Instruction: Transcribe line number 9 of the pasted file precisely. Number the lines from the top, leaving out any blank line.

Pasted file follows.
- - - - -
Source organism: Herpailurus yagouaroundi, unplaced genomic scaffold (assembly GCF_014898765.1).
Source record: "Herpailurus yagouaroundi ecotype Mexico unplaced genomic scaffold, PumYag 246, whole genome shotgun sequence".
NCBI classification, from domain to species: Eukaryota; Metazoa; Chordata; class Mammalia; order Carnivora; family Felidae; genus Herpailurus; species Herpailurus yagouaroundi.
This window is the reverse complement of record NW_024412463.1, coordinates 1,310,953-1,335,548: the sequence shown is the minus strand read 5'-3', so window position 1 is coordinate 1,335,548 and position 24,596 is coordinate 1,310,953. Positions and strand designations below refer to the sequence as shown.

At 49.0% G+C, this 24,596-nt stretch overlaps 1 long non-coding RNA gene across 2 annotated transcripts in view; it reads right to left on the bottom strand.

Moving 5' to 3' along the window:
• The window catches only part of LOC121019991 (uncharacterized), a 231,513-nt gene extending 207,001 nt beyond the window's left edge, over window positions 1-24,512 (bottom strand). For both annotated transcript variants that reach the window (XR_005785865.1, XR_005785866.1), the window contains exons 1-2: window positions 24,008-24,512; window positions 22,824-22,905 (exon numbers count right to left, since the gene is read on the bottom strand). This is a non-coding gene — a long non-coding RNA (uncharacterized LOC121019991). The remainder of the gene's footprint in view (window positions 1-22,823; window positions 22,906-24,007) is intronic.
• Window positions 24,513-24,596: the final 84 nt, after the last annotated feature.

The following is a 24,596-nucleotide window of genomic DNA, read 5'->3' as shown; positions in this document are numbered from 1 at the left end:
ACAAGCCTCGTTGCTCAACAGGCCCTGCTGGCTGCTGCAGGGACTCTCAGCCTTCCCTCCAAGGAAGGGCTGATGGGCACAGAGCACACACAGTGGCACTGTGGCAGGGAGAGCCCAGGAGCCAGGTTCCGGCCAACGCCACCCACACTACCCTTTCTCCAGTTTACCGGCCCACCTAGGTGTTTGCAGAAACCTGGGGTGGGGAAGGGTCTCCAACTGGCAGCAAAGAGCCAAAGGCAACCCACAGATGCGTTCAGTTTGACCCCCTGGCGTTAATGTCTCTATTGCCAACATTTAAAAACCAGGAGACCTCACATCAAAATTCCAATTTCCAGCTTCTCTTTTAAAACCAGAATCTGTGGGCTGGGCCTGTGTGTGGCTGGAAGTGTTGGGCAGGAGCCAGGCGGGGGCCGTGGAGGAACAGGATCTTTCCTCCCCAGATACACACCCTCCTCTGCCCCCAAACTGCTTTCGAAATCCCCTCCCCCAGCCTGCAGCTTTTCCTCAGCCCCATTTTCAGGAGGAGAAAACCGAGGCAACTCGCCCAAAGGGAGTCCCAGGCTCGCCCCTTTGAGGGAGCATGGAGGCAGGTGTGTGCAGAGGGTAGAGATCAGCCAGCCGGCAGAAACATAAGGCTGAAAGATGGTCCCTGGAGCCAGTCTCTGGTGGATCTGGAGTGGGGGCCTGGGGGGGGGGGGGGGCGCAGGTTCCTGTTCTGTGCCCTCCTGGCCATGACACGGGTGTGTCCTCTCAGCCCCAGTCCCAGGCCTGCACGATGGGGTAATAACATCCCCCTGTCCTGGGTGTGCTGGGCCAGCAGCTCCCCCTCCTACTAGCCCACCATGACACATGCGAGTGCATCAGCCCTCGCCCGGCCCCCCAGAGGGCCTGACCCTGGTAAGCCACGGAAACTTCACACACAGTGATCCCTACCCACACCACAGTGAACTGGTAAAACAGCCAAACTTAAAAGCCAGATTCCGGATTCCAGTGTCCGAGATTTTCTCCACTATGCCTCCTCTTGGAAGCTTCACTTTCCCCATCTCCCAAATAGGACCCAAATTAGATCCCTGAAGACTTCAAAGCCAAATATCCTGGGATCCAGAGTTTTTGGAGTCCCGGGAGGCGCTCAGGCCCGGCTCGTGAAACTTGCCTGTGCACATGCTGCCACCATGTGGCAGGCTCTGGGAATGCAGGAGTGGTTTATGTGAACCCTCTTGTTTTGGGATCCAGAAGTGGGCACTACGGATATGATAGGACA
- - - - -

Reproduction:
The following is a 24,596-nucleotide window of genomic DNA, read 5'->3' as shown; positions in this document are numbered from 1 at the left end: